Student Notes

This chapter tackles the concept of power. The sociologist Jonathan Hearn has said: ‘power is not just one of the things that social scientists study, but the central thing … (w)hat we normally encounter in social life, beginning with local social settings and all the way up to international relations, is a variegated multiplicity of centres of power, with their powers waxing and waning, in a web of relations with shifting combinations and alliances’ (Hearn, 2013).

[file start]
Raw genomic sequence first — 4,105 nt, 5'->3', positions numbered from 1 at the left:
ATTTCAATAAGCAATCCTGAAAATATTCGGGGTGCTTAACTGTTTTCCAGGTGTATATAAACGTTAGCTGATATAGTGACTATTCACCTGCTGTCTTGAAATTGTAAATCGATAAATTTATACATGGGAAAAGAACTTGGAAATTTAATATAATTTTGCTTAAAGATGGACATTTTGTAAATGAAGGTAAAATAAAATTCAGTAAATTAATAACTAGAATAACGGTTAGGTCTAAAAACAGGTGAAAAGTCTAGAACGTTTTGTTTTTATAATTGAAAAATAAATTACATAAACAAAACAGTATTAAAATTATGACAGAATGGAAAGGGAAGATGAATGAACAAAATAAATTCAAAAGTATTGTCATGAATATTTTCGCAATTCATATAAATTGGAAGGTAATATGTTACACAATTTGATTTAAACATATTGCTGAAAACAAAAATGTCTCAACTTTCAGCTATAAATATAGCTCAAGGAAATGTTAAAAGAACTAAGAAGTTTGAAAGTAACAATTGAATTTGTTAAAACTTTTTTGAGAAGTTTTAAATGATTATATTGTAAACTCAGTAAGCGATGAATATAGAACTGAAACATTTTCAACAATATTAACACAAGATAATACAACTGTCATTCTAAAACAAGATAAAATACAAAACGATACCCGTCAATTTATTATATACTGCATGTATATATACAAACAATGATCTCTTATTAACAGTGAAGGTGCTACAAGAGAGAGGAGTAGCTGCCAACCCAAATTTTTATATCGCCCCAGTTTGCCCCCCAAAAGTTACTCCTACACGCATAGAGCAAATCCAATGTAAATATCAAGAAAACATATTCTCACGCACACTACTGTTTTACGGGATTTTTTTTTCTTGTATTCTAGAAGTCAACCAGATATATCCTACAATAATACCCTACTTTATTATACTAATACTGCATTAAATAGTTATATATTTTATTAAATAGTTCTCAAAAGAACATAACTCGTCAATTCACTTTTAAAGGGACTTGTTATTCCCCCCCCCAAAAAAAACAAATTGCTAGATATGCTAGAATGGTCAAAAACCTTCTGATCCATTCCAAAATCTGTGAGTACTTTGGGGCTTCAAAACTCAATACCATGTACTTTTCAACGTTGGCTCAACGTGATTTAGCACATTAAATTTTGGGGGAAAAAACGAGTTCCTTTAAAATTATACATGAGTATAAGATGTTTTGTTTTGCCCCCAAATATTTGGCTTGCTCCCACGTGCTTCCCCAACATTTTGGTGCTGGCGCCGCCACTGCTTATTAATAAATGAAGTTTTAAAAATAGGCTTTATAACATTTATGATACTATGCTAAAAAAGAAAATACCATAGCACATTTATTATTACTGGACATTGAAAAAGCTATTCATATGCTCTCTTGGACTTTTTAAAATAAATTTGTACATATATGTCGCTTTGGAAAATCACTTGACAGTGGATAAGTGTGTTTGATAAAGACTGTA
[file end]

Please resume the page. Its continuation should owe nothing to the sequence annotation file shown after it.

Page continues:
So who runs Scotland? This chapter:

  • focuses on the changing patterns of ownership and control of the economy over the last century or so.
  • addresses the ‘land question’, who owns Scotland, and how, if at all, that has changed over a similar time-period.
  • asks how ‘political’ power, in the broadest sense, has sought to reflect or stand up to economic interests.